The Living Stock of Antiquity

Examining Conceptualizations of Non-human Animals as Tradable Commodities in the Ancient World

  • Jessica C Tselepy

Abstract

The human species is often painted as a perennially productive one. Human animals, through millennia of evolving skills, aptitudes, and awareness, have rendered ourselves, according to our hierarchically pattern seeking minds, at the top of an ostensibly ‘natural’ tree of life. So the tale, in the unique vernaculars of countless disciplines, is often told. We now live in an age where that tale is starting to be seriously and massively questioned and unravelled. Lenses of care, collaboration, and cooperation are blossoming. This article serves as a small part of that movement: to question and reappraise the once ‘perennial’ dominance of ‘man’ and seek a better comprehension of that narrative. It does this by honing in on one of the most dominant assumptions that have pervaded ‘man’s’ relationship with ‘animal’: that non-human animals have been ‘used productively for human gain’ (in other words, ‘exploited’) for so long that there must be something ‘natural’ about this use. This article serves, then, as less of a challenge to the expansive timeline of human animals’ use of non-human animal, and more of a ‘awareness expanding tool’ of where and how this use arose in some of the earliest examinable periods of our species’ history. By digging deeper into both the zooarchaeological and related written source materials that reveal elements of this ‘use relationship’ during distinct ‘snapshots’ of ancient world, we may bolster the seriousness of critiquing the ‘naturalness’ of this relationship. Only from such ‘points of un-revelation’ can the consequential harms of this dominant narrative be truly appreciated, and subsequently unwound for the sake of the non-human animals that are continually and massively exploited in our modern world.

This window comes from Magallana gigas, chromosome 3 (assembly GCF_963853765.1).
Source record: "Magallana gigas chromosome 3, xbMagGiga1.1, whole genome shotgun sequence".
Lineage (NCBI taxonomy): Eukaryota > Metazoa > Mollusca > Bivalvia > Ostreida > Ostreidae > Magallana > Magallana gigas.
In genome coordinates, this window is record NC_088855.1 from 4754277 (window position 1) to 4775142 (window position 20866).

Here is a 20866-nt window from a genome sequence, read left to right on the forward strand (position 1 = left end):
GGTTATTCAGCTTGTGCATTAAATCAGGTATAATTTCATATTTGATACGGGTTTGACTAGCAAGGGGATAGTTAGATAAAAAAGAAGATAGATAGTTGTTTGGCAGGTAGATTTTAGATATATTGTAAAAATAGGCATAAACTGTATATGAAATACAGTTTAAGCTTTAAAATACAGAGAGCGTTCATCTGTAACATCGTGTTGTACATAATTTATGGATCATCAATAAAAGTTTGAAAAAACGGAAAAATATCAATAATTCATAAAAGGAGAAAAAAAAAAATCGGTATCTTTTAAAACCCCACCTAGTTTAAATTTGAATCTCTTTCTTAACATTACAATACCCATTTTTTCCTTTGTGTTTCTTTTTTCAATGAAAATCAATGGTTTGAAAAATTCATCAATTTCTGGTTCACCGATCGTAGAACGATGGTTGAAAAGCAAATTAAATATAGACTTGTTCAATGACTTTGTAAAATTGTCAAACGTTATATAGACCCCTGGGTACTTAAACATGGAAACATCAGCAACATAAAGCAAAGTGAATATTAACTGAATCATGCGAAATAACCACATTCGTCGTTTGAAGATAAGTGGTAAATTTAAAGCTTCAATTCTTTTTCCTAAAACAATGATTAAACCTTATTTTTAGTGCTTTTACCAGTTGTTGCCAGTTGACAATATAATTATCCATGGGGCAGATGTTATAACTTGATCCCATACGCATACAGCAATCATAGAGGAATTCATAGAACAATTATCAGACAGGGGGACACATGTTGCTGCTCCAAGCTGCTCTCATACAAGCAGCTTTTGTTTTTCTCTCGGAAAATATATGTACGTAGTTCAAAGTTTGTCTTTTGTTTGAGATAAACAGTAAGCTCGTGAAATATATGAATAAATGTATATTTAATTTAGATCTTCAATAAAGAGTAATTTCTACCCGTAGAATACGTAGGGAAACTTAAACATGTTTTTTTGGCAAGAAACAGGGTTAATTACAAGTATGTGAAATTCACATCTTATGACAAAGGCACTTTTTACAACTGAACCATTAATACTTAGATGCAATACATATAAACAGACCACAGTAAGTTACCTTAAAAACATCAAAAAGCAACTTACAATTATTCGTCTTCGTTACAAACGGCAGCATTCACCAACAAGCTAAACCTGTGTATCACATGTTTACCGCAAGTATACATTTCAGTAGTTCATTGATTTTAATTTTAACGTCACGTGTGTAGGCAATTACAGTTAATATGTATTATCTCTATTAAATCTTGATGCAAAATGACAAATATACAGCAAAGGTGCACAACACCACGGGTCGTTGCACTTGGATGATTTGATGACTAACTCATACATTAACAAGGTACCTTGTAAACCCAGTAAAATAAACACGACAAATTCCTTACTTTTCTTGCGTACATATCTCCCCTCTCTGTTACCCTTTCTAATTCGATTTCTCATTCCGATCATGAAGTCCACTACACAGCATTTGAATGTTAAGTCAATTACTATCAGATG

Published
2024-07-04
How to Cite
TSELEPY, Jessica C. The Living Stock of Antiquity. Global Journal of Animal Law, [S.l.], v. 12, n. 2, p. 36-51, july 2024. ISSN 2341-8168. Available at: <https://ojs.abo.fi/ojs/index.php/gjal/article/view/1833>. Date accessed: 25 july 2024.